Pryor notes that each step in the single-particle cryo-EM workflow poses unique challenges. For instance, in the data acquisition step, advancements in software such as Thermo Fisher’s Smart EPU have increased ease of use through advanced automation and the integration of artificial intelligence. However, many users continue to rely on human expertise to evaluate whether data acquired are suitable for high-resolution structure determination.
Thermo Fisher’s collaboration with Structura Biotechnology offers another slant for single particle cryo-EM data acquisition. The companies are working together to develop a new single-particle analysis software solution called Embedded CryoSPARC Live. It integrates a version of Structura’s CryoSPARC Live with Thermo Fisher’s Smart EPU software and cryo-TEM technology.
“Our approach,” says Ali Punjani, PhD, co-founder and CEO, Structura Biotechnology, “enables real-time cryo-EM data analysis, allowing users of all experience levels to obtain high-quality data while reducing the time, from days to hours, that it takes to transform raw data into high-quality 3D protein structures.”
Democratizing the technology
In cryo-EM, as in other fields, reviewing the basics can reap rewards. For example, when Russo and his colleagues at the MRC Laboratory of Molecular Biology were studying how to achieve the dual goal of optimizing the amount of useful electron scattering off a protein’s atoms and minimizing the amount of radiation damage, they discovered, to their surprise, that the optimum voltage for single-particle structure work is around 100 keV, not 300 keV.7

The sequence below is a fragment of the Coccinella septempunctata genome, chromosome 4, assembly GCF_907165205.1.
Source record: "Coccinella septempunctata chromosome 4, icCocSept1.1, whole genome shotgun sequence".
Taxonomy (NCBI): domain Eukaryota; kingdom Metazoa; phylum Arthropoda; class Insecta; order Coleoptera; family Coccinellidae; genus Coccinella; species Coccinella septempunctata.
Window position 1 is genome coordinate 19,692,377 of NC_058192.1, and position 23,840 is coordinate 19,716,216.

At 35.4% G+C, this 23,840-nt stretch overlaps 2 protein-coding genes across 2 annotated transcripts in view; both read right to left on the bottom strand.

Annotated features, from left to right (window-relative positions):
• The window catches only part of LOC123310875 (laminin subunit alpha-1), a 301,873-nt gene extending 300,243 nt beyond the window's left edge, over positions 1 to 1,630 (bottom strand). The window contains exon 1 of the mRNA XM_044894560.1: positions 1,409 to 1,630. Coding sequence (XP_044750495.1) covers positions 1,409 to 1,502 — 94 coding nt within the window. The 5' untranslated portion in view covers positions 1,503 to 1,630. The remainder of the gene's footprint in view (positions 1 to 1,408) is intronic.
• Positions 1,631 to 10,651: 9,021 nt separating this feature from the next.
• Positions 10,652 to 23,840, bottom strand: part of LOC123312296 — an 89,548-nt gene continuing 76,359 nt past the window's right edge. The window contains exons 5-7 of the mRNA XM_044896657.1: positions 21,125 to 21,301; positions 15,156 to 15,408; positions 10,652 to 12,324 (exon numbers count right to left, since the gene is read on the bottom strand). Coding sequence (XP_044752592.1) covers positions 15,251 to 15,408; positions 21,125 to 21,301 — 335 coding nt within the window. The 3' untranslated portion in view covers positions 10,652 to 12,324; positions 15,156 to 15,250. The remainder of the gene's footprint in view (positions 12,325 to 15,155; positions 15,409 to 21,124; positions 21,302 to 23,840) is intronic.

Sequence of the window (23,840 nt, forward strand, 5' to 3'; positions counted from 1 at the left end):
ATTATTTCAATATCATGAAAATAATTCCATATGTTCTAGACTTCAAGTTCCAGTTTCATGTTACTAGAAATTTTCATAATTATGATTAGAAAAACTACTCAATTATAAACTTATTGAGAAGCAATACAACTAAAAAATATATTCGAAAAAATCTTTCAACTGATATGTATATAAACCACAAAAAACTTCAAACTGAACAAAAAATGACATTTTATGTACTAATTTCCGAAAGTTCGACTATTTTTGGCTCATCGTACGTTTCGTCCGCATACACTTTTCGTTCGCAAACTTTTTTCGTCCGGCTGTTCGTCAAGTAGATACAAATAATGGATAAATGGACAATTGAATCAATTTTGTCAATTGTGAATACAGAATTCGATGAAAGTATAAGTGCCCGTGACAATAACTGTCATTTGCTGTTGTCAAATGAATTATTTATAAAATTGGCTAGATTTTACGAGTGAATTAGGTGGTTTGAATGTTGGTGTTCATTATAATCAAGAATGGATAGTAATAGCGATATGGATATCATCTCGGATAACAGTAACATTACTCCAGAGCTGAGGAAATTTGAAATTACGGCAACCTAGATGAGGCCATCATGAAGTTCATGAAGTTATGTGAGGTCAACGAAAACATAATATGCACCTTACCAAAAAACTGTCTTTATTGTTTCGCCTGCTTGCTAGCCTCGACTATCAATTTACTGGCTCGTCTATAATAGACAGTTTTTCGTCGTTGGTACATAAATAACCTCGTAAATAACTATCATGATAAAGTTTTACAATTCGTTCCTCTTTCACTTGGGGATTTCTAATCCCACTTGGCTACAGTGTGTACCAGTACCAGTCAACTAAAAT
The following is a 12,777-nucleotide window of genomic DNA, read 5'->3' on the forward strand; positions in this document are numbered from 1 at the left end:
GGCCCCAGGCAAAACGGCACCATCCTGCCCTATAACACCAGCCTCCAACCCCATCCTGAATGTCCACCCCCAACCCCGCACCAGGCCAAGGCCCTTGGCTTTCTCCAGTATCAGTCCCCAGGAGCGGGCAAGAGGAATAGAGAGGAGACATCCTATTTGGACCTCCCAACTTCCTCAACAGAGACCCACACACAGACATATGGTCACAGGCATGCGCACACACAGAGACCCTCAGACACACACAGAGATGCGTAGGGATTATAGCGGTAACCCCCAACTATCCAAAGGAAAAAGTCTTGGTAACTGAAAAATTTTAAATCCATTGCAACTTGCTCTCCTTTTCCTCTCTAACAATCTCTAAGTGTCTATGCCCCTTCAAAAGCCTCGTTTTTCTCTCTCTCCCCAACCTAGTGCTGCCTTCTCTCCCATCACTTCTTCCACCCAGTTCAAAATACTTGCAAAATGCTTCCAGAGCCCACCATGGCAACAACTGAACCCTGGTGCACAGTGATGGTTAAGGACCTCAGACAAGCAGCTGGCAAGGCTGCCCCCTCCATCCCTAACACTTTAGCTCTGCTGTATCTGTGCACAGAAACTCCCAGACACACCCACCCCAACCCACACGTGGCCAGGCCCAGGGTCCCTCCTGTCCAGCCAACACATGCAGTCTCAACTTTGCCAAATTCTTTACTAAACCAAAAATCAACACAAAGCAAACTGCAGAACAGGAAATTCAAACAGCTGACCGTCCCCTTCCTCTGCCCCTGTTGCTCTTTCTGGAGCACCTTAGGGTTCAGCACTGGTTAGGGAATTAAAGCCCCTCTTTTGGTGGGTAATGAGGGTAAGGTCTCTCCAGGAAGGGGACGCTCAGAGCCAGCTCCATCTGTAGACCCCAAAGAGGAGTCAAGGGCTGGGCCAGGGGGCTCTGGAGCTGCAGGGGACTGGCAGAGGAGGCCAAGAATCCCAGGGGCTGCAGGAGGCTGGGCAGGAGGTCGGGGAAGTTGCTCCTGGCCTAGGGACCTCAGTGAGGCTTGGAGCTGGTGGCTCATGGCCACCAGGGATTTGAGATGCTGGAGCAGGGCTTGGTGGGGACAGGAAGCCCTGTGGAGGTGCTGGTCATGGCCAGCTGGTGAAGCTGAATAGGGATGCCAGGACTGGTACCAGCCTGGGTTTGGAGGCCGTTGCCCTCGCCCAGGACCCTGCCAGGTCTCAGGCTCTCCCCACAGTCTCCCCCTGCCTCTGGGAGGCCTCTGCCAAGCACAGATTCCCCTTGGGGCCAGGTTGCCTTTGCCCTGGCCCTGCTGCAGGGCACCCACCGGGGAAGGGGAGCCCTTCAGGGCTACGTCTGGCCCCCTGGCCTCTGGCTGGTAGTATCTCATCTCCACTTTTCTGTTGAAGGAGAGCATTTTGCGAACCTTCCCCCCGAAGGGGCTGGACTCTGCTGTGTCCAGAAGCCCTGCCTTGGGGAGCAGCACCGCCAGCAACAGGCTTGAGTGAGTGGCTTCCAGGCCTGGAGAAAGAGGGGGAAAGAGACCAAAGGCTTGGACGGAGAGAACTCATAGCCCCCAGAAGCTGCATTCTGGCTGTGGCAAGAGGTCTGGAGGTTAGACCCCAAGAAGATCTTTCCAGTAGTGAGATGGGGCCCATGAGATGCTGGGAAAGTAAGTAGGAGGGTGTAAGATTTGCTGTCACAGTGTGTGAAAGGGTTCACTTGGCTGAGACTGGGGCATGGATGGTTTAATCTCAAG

Their next step was to build a prototype. They reduced the voltage of a standard, commercial 200 keV field-emission gun (FEG) microscope to 100 keV and used a side-entry cryoholder. Then they attached a commercial hybrid pixel camera designed for X-ray detection to the camera chamber for low-dose data collection. Five single-particle specimens were imaged: hepatitis B virus capsid, bacterial 70S ribosome, catalase, DNA protection during starvation protein, and hemoglobin. The data sets corresponding to these specimens were used to reconstruct 3D structures with resolutions between 3.4 and 8.4 Å.3
With that success, the motivated team moved forward and built a dedicated modular FEG operational to 100 keV. The present design lends itself to integration with existing high-voltage electron columns. Possibilities include upgrading thermionically operated TEMs or electron beam lithography systems into FEG operation to advance research and development applications.8
1. Nobel Prize Outreach. The Nobel Prize in Chemistry 2017. Published October 4, 2017. Accessed August 2, 2023.
2. Hand E. Cheap shots. Science. 2020; 367(6476): 354–358. DOI: 10.1126/science.367.6476.354.
3. Naydenova K, McMullan G, Peet MJ, et al. CryoEM at 100 keV: a demonstration and prospects. IUCrJ. 2019; 6(Pt 6): 1086–1098. DOI: 10.1107/S2052252519012612.
4. Gardner S, Darrow MC, Lukyanova N, et al. Structural basis of substrate progression through the chaperonin cycle. bioRxiv. Posted May 31, 2023. DOI: 10.1101/2023.05.29.542693.
5. Klebl DP, Gravett MSC, Kontziampasis D, et al. Need for Speed: Examining Protein Behavior during CryoEM Grid Preparation at Different Timescales. Structure. 2020; 28(11): 1238–1248.e4. DOI: 10.1016/j.str.2020.07.018.
6. Naydenova K, Jia P, Russo CJ. Cryo-EM with sub-1 Å specimen movement. Science. 2020; 370(6513): 223–226. DOI: 10.1126/science.abb7927.
7. Peplow M. Cryo-Electron Microscopy Reaches Resolution Milestone. ACS Cent Sci. 2020; 6(8): 1274–1277. DOI: 10.1021/acscentsci.0c01048.
8. El-Gomati M, Wells T, Zha X, et al. A modular 100 keV vacuum sealed FEG for high-resolution electron microscopy. Microsc Microanal. 2021; 27(S1): 846–847. DOI: 10.1017/S1431927621003317.